Nathan Bahr, MD, MA

Nominated From: University of Minnesota

Research Site: Kampala, Uganda

Research Area: Infectious Disease

Primary Mentor: David Boulware, MD, MPH (University of Minnesota)

Research Project

Xpert MTB/RIF Detection of TB Meningitis

Tuberculosis (TB) is an extremely common infection worldwide, one of the disease’s more deadly manifestations if TB meningitis (TBM). In addition to being a condition with high morbidity and mortality, TBM is also very difficult to diagnose. Early diagnosis of TBM leads to better outcomes and so delay in diagnosis is costly to the patient, particularly in terms of recovery of neurologic function should the patient survive the infection. The most commonly used techniques used to diagnose TBM at this time is smear microscopy of the cerebrospinal fluid (CSF) which is seldom positive, and CSF culture for TB which often takes 4-6 weeks to yield a positive result if it does occur. If physicians could diagnose TBM more quickly and more accurately better outcomes for the patients would be very likely.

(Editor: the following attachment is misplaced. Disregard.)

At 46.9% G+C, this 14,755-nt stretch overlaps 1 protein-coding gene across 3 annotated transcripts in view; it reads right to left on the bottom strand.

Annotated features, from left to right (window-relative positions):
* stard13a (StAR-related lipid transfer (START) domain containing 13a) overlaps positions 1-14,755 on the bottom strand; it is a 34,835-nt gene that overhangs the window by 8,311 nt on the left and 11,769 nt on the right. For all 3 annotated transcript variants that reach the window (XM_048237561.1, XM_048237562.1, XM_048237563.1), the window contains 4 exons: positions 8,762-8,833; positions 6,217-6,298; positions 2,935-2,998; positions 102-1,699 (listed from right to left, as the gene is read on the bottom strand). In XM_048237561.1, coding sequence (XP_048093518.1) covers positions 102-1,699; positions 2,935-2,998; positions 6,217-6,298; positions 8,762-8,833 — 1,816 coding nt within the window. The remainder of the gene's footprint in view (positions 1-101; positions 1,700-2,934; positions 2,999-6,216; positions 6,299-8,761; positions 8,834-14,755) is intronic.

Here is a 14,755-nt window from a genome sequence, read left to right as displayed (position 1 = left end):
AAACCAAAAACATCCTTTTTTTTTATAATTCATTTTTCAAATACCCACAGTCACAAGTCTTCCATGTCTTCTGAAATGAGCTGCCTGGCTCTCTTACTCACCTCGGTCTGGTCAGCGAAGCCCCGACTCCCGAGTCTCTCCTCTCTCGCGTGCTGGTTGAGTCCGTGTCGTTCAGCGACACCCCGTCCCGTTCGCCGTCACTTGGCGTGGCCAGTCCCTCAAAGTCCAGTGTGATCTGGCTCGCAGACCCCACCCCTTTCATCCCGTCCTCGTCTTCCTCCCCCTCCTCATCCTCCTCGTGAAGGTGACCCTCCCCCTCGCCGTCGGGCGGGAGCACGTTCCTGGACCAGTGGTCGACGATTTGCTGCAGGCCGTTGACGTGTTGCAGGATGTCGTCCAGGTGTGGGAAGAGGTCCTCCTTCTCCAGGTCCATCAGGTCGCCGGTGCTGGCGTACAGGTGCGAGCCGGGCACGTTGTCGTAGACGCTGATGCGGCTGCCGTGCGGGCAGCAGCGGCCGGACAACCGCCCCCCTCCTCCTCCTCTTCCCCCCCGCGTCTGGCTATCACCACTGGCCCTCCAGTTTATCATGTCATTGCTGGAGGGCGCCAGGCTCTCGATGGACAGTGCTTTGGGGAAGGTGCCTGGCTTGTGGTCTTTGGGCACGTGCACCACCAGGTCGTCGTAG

A new diagnostic system called GeneXpert (Cepheid, Sunnyvale, CA) has been developed to detect tuberculosis in sputum. Typically sputum (mucous coughed up from the lung) is treated with a sample reagent (SR) that is bactericidal and liquefies the sample, it is the loaded into the cartridge and the system automatically works to detect tuberculosis. The test has been endorsed by the World Health Organization for use in respiratory samples and is available in a number of countries, including Uganda. While the GeneXpert system has been used extensively on sputum only small reports have described use on CSF.

We plan to systematically test the GeneXpert system on CSF compared to the current standards in hopes that a more rapid and accurate diagnosis of TB meningitis will prove possible.

 

Research Significance

Our hope is that this research will lead to quicker and more accurate diagnosis of TB meningitis which in turn may lead to better outcomes for patients with this condition.

 

Advice for Future Applicants

Connect with a mentor to discuss possible areas of interest and how your research ideas might fit in with their projects.

 

Mentors

 

Publications

View on PubMed
 

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